What To Do About Them
It’s often said that the conditions that favor the diseases of roses are also the conditions that are favorable to successful rose growth. Mild winters and warm sunny summers provide an excellent environment for the more common rose diseases but it is often poor rose bed management, or lack of any “disease control plan” that causes the most problem.
The most common diseases of roses are: Black Spot, Powdery Mildew, Rust, Canker, Botrytis, Crown Gall, Downey Mildew and Rose Mosaic Virus. Luckily, the last five are found infrequently so we really only have to deal with the more common, Black Spot, Powdery Mildew and Rust.
You find Black Spot on your leaves, especially the new young ones, starting in springtime. It’s usually a circular blackish spot with feathery edges which begins in the spring showers.
It is a fungus which produces the plant hormone, Ethylene, which causes the leaves to brown, dry and drop. This often results in bare stems with a few spotty, brown leaves. If a leaf surface stays wet for 24 hours or more, the spores germinate. Once established the cycle will continue every 10 to 18 days.
Once you have it, you can’t get rid of it!
As long as the temperature is between 50 and 80 degrees, and the leaves get wet, chances are you will get Black Spot.
Personally I don’t think there is a rose bush anywhere that is not susceptible, in some small way, to this leaf disease. Of all the diseases of roses, this tends to be the most common.
So what do you do?
First of all, plant rose bushes that are resistant to black spot. Check the labels and ask the nurserymen what they advise for your area.
Some roses are notorious….avoid them!
Secondly don’t let the spores overwinter in your rose bed. Clean up the beds, make sure there is good air circulation between and through your roses, and spray the bed and winter stems with a dormant oil.
Thirdly, spray for blackspot in the spring as the first new leaves begin to open. This will stop any over-wintered spores from gaining a hold. Spray (if you have to!) perhaps every ten days for the first month.
Finally, don’t water the leaves of the bush in summer unless the sun has time to dry them thoroughly……..in other words, water from below not overhead!
If you are unfortunate enough to get some black spot (and most of us do!) pick off the leaves and incinerate, don’t wait for them to fall into your rose bed.
As for what to spray?….. ask the garden centers in your area (preferably ones that sell good roses!) and try to use as near to organic as you can. Use goggles and gloves, don’t spray in a wind and read the label…. then read the label again and do what it says!!!!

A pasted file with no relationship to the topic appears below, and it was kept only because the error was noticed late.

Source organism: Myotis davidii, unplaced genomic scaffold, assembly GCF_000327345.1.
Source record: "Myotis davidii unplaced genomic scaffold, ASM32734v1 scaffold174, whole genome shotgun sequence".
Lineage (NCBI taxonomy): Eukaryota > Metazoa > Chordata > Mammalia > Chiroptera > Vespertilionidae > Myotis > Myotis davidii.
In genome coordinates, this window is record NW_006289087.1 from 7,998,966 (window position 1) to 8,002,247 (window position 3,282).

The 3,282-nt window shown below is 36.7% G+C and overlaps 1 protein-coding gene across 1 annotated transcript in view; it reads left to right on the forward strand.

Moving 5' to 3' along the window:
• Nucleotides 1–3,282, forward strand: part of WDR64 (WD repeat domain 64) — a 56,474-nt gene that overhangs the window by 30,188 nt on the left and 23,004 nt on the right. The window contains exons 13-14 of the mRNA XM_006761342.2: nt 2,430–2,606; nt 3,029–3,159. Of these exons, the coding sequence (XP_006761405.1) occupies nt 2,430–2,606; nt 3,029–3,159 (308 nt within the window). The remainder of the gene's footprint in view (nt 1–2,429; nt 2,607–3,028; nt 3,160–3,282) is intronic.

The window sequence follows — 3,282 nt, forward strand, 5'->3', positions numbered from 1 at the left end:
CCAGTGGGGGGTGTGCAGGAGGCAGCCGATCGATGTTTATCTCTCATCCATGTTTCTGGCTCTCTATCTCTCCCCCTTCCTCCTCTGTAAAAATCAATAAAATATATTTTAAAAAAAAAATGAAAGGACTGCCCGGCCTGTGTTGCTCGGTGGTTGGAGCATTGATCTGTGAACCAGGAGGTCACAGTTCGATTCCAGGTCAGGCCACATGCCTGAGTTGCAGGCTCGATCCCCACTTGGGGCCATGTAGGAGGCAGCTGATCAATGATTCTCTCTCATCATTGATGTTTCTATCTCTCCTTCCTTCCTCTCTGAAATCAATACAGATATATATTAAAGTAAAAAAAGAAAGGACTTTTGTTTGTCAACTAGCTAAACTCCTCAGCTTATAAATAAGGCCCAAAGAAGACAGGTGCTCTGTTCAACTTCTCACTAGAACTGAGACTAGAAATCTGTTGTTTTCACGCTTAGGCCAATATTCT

During the warm summers you are more likely to find Powdery Mildew on your leaves and buds. This is the second most common of the diseases of roses.
Usually most prevalent when afternoons are in the 70 to 80 degrees and the nights are cool but high in humidity. You will see a white, powdery sort of web which is actually a clear fungus. Leaves become twisted and depleted of nutrients. If left to grow, the disease will eventually cover all the leaves of the bush.
Again the first infections come from over wintered spores….last years fungus returning! Unfortunately these spores can also move from bush to bush on air currents and it is the newer leaves that are most susceptible. Rainfall tends to destroy the spores.
So what to do now?
Same again…..provide good air circulation, clean up the rose beds, water early morning and not overhead. You could also “hose” the area down and wash the mildew away as long as it’s early enough in the day to let the leaves dry.
If you have to spray, talk to the experts at the nursery and read the labels. Try for the organic varieties first.
Rose Rust is another disease of roses that starts in spring and and peaks in early summer. You get rusty, orange blotches on top of the leaves and sometimes on the stems.
Underneath the leaf will be powdery, orange lesions. Like Black Spot, Rust prefers the warm sunny days with spring showers. Sometimes these leaf spores will turn to black in the fall, and then over winter if not dealt with. The best temperature for Rust growth is between 65 and 70 degrees with 2 to 4 hours of moisture.
You guessed it!!
Do all the things you did for the other diseases of roses. And if you have to spray, get the right one and follow the directions.
Diseases of roses invariably occur during the peak growing time, when new shoots, new leaves and new buds are freshly developing. For this reason you need to be ever vigilant, checking your roses carefully every week for signs of these attacks.
With good clean rose bed management however, the diseases will be minimized and your time better spend enjoying the blooms of your labors.